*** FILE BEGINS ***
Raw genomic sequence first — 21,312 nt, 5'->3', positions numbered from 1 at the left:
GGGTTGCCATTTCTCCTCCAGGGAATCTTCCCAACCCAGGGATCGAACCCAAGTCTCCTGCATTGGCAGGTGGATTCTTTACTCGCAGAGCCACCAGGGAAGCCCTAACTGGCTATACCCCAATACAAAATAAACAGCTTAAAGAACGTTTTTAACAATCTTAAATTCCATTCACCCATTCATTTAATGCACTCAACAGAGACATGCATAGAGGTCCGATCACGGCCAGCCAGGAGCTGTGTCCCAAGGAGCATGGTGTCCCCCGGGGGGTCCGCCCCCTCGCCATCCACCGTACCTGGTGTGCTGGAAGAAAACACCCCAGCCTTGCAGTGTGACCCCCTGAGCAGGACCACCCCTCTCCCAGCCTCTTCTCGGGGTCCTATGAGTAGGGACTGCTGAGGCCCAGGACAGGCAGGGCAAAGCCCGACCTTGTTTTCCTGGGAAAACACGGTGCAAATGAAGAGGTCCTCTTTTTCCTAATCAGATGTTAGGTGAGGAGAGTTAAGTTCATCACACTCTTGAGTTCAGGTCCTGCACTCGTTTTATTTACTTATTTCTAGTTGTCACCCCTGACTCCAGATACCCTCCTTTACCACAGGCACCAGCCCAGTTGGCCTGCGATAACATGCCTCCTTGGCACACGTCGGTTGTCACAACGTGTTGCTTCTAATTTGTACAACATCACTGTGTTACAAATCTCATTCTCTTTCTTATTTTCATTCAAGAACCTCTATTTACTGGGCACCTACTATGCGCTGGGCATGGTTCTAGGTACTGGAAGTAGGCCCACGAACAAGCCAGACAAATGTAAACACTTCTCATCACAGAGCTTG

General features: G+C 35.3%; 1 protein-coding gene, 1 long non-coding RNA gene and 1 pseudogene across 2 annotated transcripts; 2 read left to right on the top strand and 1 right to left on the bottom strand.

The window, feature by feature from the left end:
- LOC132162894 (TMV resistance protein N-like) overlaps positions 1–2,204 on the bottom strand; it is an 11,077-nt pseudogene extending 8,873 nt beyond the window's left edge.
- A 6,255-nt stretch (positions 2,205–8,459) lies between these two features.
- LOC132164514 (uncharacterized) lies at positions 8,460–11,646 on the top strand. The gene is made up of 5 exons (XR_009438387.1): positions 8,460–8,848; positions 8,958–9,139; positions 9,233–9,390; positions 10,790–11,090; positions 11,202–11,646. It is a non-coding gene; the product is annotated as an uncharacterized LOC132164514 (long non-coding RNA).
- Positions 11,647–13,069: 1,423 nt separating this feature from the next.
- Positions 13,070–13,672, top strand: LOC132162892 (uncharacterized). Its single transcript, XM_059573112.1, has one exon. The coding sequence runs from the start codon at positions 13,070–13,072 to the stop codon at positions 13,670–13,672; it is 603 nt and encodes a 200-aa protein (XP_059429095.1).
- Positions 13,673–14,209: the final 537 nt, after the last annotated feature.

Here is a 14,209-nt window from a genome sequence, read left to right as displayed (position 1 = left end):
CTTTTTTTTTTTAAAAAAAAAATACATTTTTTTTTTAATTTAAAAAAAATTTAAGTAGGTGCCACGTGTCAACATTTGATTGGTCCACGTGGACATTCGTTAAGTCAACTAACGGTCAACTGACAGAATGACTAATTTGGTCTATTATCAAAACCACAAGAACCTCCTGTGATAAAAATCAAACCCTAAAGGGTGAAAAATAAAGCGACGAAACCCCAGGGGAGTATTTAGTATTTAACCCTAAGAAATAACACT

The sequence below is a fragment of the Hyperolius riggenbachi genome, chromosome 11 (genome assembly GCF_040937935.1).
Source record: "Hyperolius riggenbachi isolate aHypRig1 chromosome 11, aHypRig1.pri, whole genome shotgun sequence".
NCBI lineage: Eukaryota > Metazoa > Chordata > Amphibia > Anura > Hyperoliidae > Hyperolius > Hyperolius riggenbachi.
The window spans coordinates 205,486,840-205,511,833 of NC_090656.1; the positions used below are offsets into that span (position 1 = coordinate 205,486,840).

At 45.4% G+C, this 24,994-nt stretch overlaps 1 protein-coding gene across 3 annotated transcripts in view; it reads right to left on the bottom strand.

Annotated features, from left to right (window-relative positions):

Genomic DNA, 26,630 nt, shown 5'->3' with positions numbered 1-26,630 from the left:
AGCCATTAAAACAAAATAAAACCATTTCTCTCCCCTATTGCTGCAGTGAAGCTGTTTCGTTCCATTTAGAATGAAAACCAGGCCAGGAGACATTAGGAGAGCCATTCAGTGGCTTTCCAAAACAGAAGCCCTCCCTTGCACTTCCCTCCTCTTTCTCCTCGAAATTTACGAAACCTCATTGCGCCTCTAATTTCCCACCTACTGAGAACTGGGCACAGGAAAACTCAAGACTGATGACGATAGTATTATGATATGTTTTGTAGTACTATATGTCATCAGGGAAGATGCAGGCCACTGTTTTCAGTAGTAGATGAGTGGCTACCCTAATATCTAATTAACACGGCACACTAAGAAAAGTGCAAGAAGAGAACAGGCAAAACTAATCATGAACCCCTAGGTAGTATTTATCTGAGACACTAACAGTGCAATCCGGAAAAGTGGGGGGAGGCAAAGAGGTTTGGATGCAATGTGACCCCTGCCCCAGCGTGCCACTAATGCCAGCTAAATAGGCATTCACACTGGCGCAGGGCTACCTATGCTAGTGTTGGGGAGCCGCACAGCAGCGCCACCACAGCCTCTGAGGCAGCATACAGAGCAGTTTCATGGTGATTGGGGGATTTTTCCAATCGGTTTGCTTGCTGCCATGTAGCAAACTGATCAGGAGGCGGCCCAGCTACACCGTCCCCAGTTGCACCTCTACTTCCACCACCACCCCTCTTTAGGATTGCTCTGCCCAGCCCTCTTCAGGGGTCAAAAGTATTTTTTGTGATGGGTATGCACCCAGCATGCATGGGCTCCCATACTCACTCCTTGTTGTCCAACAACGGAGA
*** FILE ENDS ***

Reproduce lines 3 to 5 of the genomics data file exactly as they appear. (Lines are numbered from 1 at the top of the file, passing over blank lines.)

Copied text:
General features: G+C 35.3%; 1 protein-coding gene, 1 long non-coding RNA gene and 1 pseudogene across 2 annotated transcripts; 2 read left to right on the top strand and 1 right to left on the bottom strand.

The window, feature by feature from the left end:
- LOC132162894 (TMV resistance protein N-like) overlaps positions 1–2,204 on the bottom strand; it is an 11,077-nt pseudogene extending 8,873 nt beyond the window's left edge.